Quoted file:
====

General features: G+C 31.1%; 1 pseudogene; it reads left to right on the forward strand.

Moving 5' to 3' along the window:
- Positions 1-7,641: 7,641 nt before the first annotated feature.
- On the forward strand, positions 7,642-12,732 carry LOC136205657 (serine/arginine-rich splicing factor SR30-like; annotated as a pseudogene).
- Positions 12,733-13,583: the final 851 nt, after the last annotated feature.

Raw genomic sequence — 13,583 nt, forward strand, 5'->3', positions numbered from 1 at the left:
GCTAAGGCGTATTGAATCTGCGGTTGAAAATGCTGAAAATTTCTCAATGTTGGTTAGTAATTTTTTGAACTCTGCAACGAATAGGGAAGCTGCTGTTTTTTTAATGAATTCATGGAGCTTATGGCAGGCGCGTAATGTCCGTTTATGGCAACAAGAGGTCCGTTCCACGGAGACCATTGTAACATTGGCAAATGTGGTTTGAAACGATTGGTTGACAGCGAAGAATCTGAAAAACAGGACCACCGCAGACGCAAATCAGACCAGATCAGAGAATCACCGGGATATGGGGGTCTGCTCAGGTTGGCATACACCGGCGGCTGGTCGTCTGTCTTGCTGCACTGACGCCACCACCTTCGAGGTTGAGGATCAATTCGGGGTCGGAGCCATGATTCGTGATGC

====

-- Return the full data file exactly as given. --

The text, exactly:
General features: G+C 31.1%; 1 pseudogene; it reads left to right on the forward strand.

Moving 5' to 3' along the window:
- Positions 1-7,641: 7,641 nt before the first annotated feature.
- On the forward strand, positions 7,642-12,732 carry LOC136205657 (serine/arginine-rich splicing factor SR30-like; annotated as a pseudogene).
- Positions 12,733-13,583: the final 851 nt, after the last annotated feature.

Raw genomic sequence — 13,583 nt, forward strand, 5'->3', positions numbered from 1 at the left:
GCTAAGGCGTATTGAATCTGCGGTTGAAAATGCTGAAAATTTCTCAATGTTGGTTAGTAATTTTTTGAACTCTGCAACGAATAGGGAAGCTGCTGTTTTTTTAATGAATTCATGGAGCTTATGGCAGGCGCGTAATGTCCGTTTATGGCAACAAGAGGTCCGTTCCACGGAGACCATTGTAACATTGGCAAATGTGGTTTGAAACGATTGGTTGACAGCGAAGAATCTGAAAAACAGGACCACCGCAGACGCAAATCAGACCAGATCAGAGAATCACCGGGATATGGGGGTCTGCTCAGGTTGGCATACACCGGCGGCTGGTCGTCTGTCTTGCTGCACTGACGCCACCACCTTCGAGGTTGAGGATCAATTCGGGGTCGGAGCCATGATTCGTGATGC